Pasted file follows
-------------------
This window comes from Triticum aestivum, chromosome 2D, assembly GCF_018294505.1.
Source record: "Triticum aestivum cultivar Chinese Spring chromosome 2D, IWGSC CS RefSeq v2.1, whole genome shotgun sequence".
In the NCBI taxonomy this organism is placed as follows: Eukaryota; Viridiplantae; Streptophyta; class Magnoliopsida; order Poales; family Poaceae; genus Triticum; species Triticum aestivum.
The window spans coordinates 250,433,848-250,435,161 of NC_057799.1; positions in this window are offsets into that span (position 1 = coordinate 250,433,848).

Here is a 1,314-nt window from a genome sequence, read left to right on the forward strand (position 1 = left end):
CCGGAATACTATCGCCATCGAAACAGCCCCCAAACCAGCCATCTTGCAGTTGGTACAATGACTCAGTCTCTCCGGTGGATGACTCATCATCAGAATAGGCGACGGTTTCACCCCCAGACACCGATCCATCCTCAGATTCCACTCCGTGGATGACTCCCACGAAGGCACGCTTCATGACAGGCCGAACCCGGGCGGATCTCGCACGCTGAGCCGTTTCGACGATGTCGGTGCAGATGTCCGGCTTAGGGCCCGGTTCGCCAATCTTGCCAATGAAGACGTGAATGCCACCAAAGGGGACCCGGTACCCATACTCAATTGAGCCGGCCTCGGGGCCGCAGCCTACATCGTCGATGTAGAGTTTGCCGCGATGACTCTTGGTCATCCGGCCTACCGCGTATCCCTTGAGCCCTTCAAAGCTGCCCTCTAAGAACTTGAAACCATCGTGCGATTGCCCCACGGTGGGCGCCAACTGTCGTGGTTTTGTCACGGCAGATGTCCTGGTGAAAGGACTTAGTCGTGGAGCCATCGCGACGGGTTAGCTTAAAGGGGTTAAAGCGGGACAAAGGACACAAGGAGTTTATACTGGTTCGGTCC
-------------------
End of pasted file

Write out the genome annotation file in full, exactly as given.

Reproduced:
This window comes from Triticum aestivum, chromosome 2D, assembly GCF_018294505.1.
Source record: "Triticum aestivum cultivar Chinese Spring chromosome 2D, IWGSC CS RefSeq v2.1, whole genome shotgun sequence".
In the NCBI taxonomy this organism is placed as follows: Eukaryota; Viridiplantae; Streptophyta; class Magnoliopsida; order Poales; family Poaceae; genus Triticum; species Triticum aestivum.
The window spans coordinates 250,433,848-250,435,161 of NC_057799.1; positions in this window are offsets into that span (position 1 = coordinate 250,433,848).

Here is a 1,314-nt window from a genome sequence, read left to right on the forward strand (position 1 = left end):
CCGGAATACTATCGCCATCGAAACAGCCCCCAAACCAGCCATCTTGCAGTTGGTACAATGACTCAGTCTCTCCGGTGGATGACTCATCATCAGAATAGGCGACGGTTTCACCCCCAGACACCGATCCATCCTCAGATTCCACTCCGTGGATGACTCCCACGAAGGCACGCTTCATGACAGGCCGAACCCGGGCGGATCTCGCACGCTGAGCCGTTTCGACGATGTCGGTGCAGATGTCCGGCTTAGGGCCCGGTTCGCCAATCTTGCCAATGAAGACGTGAATGCCACCAAAGGGGACCCGGTACCCATACTCAATTGAGCCGGCCTCGGGGCCGCAGCCTACATCGTCGATGTAGAGTTTGCCGCGATGACTCTTGGTCATCCGGCCTACCGCGTATCCCTTGAGCCCTTCAAAGCTGCCCTCTAAGAACTTGAAACCATCGTGCGATTGCCCCACGGTGGGCGCCAACTGTCGTGGTTTTGTCACGGCAGATGTCCTGGTGAAAGGACTTAGTCGTGGAGCCATCGCGACGGGTTAGCTTAAAGGGGTTAAAGCGGGACAAAGGACACAAGGAGTTTATACTGGTTCGGTCC